The goal behind this project was to produce the John Lewis Cupcake armchair and create multiple LODs which could be used across different platforms and for configuration purposes.
The model was originally sculpted in Zbrush to ensure that all a high level of detail was captured ready to be baked down into the optimised versions of the armchair. The process started with a ball of clay which was pushed and pulled around to mould different shapes and adding fine surface detail.
Once the sculpt of the chair was produced, the artist would create multiple versions of the model with different levels of detail (LODs) using retopology methods. The highest fidelity model would primarily be used for photorealistic visualisations such as Film and Video Game Cinematics whereas the lower fidelity models would be used more within Video Games, and 3D web viewers.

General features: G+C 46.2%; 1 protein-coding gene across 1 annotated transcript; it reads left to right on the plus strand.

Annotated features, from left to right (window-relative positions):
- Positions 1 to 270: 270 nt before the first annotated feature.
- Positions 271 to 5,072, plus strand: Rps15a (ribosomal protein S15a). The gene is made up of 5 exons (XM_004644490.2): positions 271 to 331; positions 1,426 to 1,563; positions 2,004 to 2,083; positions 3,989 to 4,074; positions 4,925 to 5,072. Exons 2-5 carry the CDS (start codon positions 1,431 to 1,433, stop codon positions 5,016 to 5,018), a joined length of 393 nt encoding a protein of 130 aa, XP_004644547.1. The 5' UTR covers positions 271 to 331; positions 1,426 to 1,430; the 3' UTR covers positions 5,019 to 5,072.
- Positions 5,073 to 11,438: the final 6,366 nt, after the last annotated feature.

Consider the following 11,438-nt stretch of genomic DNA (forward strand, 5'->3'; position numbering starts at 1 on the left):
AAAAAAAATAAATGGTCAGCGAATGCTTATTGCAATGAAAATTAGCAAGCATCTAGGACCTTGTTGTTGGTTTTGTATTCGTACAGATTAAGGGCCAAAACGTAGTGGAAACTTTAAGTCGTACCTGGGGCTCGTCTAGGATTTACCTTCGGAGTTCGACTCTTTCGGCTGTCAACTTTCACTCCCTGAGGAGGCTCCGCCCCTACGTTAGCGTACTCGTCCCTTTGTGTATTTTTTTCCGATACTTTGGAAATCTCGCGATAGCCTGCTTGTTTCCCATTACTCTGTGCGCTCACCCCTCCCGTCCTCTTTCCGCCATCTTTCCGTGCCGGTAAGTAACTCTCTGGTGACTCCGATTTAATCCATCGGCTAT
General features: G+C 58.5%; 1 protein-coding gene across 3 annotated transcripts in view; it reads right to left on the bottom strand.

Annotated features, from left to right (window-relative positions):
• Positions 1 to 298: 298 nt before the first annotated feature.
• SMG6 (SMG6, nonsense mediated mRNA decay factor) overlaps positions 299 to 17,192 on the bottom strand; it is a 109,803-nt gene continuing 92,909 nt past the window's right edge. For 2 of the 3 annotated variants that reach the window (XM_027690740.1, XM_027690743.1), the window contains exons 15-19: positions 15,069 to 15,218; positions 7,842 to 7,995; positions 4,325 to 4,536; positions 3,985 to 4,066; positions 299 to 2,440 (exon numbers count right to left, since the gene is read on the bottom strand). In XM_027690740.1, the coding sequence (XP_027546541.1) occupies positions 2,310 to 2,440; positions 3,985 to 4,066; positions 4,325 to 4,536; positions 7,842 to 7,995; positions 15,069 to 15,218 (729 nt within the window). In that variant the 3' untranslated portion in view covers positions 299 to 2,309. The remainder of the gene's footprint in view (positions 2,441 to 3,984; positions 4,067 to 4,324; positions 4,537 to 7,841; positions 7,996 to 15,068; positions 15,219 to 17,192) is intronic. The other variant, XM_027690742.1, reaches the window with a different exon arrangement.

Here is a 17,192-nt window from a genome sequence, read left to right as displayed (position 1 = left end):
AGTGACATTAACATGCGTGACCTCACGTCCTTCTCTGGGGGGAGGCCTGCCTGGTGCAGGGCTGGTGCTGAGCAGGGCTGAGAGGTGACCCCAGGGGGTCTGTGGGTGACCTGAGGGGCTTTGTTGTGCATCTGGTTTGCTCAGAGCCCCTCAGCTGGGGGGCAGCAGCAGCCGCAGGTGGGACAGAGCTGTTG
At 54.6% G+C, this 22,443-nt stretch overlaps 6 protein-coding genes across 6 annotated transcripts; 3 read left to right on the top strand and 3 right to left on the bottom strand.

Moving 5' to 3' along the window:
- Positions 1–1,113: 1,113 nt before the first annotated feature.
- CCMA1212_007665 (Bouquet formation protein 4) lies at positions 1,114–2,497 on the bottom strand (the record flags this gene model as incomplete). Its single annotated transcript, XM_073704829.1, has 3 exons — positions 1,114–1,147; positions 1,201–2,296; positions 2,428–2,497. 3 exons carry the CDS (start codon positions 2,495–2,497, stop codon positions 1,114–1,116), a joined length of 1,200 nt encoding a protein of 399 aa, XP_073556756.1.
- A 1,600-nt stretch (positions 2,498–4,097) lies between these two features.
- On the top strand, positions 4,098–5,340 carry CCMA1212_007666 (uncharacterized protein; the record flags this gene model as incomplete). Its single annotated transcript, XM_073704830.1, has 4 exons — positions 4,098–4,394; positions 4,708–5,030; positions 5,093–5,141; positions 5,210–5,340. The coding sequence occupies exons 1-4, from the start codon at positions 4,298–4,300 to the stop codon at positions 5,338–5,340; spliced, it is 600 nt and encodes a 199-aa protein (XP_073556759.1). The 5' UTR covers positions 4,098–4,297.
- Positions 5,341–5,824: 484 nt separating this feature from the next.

A lot of retail assets can come in different colour and pattern variations and using CGI to show all of the permutations is an extremely cost-effective way of showcases the product potential. With larger products, it becomes more challenging to manufacture, transport, and photographs, but with CGI, you can bring all these variations into one place digitally.
Below are some examples of how a configurator could be used to show of different material variations.
The CGHero team attended the Tech Show North Manchester in 2019 where we used this asset for the banners showcase what can be done with CGI. The team also hosted a live show of how material and colour variations could be created in Substance Painter.